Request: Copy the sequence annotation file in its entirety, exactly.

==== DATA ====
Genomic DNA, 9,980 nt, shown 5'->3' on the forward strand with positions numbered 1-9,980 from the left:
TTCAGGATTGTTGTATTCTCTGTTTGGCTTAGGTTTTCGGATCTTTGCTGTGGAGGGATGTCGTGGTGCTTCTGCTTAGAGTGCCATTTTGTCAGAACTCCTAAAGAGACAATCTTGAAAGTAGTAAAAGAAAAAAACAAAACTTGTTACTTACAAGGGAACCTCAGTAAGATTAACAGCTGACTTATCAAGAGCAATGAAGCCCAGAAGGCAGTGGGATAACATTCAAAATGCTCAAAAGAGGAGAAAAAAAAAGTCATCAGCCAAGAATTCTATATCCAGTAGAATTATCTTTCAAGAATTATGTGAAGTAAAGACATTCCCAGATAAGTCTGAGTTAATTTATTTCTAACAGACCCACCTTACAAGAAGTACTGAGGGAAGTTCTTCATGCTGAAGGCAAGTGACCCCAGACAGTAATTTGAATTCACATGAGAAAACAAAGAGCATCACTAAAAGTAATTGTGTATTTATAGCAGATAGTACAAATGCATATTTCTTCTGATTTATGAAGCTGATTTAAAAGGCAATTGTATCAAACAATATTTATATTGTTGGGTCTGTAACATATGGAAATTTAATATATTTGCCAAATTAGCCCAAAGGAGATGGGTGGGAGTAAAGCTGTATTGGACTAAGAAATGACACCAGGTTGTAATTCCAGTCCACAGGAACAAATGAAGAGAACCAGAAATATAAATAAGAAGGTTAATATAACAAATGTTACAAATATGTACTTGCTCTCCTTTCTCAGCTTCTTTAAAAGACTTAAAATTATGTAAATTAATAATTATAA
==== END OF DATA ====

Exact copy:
Genomic DNA, 9,980 nt, shown 5'->3' on the forward strand with positions numbered 1-9,980 from the left:
TTCAGGATTGTTGTATTCTCTGTTTGGCTTAGGTTTTCGGATCTTTGCTGTGGAGGGATGTCGTGGTGCTTCTGCTTAGAGTGCCATTTTGTCAGAACTCCTAAAGAGACAATCTTGAAAGTAGTAAAAGAAAAAAACAAAACTTGTTACTTACAAGGGAACCTCAGTAAGATTAACAGCTGACTTATCAAGAGCAATGAAGCCCAGAAGGCAGTGGGATAACATTCAAAATGCTCAAAAGAGGAGAAAAAAAAAGTCATCAGCCAAGAATTCTATATCCAGTAGAATTATCTTTCAAGAATTATGTGAAGTAAAGACATTCCCAGATAAGTCTGAGTTAATTTATTTCTAACAGACCCACCTTACAAGAAGTACTGAGGGAAGTTCTTCATGCTGAAGGCAAGTGACCCCAGACAGTAATTTGAATTCACATGAGAAAACAAAGAGCATCACTAAAAGTAATTGTGTATTTATAGCAGATAGTACAAATGCATATTTCTTCTGATTTATGAAGCTGATTTAAAAGGCAATTGTATCAAACAATATTTATATTGTTGGGTCTGTAACATATGGAAATTTAATATATTTGCCAAATTAGCCCAAAGGAGATGGGTGGGAGTAAAGCTGTATTGGACTAAGAAATGACACCAGGTTGTAATTCCAGTCCACAGGAACAAATGAAGAGAACCAGAAATATAAATAAGAAGGTTAATATAACAAATGTTACAAATATGTACTTGCTCTCCTTTCTCAGCTTCTTTAAAAGACTTAAAATTATGTAAATTAATAATTATAA